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Supporting Multiple Python Versions with Tox on OS X

I recently started developing some Python packages and wanted to be able to test my code with multiple Python versions: 2.6, 2.7, 3.3, 3.4, and 3.5. I already had the OS X system Python, which was version 2.7, plus I had a /usr/local/bin install of Python from Homebrew, and then I ran Enthought Canopy with Python 2.7 on top of that. Needless to say, I didn’t want to mess up my existing setup, I just wanted to have the other versions of Python available to Tox when testing my package. I already added multiple Python versions to my tox.ini, but they didn’t exist on my system yet:

Installing Python 2.6, 3.3, 3.4, and 3.5 as “alternative installs” of Python is a fairly simple solution, although there doesn’t seem to be a consensus about how this should be done, with examples using Macports, pyenv, and other tools. Here’s how you do it the good ‘ol clean way:

First, we need to install Xcode command line tools so we can get zlib. If Python is not compiled with zlib Tox will not be able to create its virtualenvs. We also need to ensure we have openssl, and probably readline, then we can download and compile a specific version of Python.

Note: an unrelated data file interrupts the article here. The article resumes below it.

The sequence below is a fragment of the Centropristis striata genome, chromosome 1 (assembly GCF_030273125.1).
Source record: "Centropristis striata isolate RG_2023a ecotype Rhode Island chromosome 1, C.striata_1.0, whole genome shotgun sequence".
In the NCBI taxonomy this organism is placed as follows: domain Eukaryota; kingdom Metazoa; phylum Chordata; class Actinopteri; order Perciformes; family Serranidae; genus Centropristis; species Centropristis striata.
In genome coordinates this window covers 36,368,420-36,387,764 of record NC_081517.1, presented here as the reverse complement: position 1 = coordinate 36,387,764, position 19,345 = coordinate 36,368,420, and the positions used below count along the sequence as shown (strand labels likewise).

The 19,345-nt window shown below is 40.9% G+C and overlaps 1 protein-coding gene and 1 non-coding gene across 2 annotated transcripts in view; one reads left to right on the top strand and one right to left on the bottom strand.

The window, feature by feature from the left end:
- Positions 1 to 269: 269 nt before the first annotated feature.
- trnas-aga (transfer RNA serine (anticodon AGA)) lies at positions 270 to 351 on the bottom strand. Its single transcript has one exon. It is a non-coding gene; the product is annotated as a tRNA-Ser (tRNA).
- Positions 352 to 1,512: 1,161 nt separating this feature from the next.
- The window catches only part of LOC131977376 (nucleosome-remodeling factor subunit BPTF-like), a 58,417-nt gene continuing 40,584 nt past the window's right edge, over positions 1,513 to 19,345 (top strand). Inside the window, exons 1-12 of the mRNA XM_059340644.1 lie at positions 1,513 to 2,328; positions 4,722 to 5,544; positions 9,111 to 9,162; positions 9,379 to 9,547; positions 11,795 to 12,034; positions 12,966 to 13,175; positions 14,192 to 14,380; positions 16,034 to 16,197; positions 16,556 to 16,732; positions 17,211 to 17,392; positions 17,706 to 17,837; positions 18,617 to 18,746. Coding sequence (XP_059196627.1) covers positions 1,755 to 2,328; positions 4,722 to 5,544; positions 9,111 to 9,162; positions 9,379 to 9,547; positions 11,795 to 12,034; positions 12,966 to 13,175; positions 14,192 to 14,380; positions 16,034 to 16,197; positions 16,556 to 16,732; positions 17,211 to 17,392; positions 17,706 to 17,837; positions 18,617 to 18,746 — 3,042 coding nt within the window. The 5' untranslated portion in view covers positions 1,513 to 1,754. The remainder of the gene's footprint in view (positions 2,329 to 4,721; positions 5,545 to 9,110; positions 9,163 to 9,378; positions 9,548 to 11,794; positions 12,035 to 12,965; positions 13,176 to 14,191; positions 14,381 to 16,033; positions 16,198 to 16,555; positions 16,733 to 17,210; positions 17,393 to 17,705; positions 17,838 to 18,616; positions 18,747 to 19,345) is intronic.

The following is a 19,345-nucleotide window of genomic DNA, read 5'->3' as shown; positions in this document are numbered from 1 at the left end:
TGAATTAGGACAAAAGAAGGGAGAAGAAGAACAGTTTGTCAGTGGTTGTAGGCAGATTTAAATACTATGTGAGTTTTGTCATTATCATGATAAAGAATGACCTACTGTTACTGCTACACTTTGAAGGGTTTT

Next, open setup.py, find the line that begins search_for_ssl_incs_in = and add /usr/local/opt/openssl/include/ to that list. This is the path to your Homebrew openssl, which you’ll need to compile Python. Exporting the CPPFLAGS above should do this trick, but I found I had to modify setup.py, as well.

The --prefix=/usr/local line below configures this version of Python to be installed in the /usr/local/bin folder, so that folder needs to be in your $PATH; if you’re using Homebrew, it already is. Next, and critically, rather than using sudo make install we use sudo make altinstall, which prevents your existing python executable from being overwritten.

Multiple versions of Python can be installed using this same method. They will be installed to /usr/local/bin/pythonX.Y, where X.Y corresponds to the version number. To run Python 3.4, simple run python3.4 in your Terminal. Tox should now have access to these alternative versions of Python, as well.

If you have already run Tox, then you’ll might need to recreate the virtualenv: tox --recreate -e py34. Or to recreate them all, use tox --recreate. As of virtualenv version 13.something, Python 3 virtualenvs created with Python 2.x will fail, so revert back to virtualenv==12.0.2 to ensure you can create and test with Python 3.Y virtualenvs.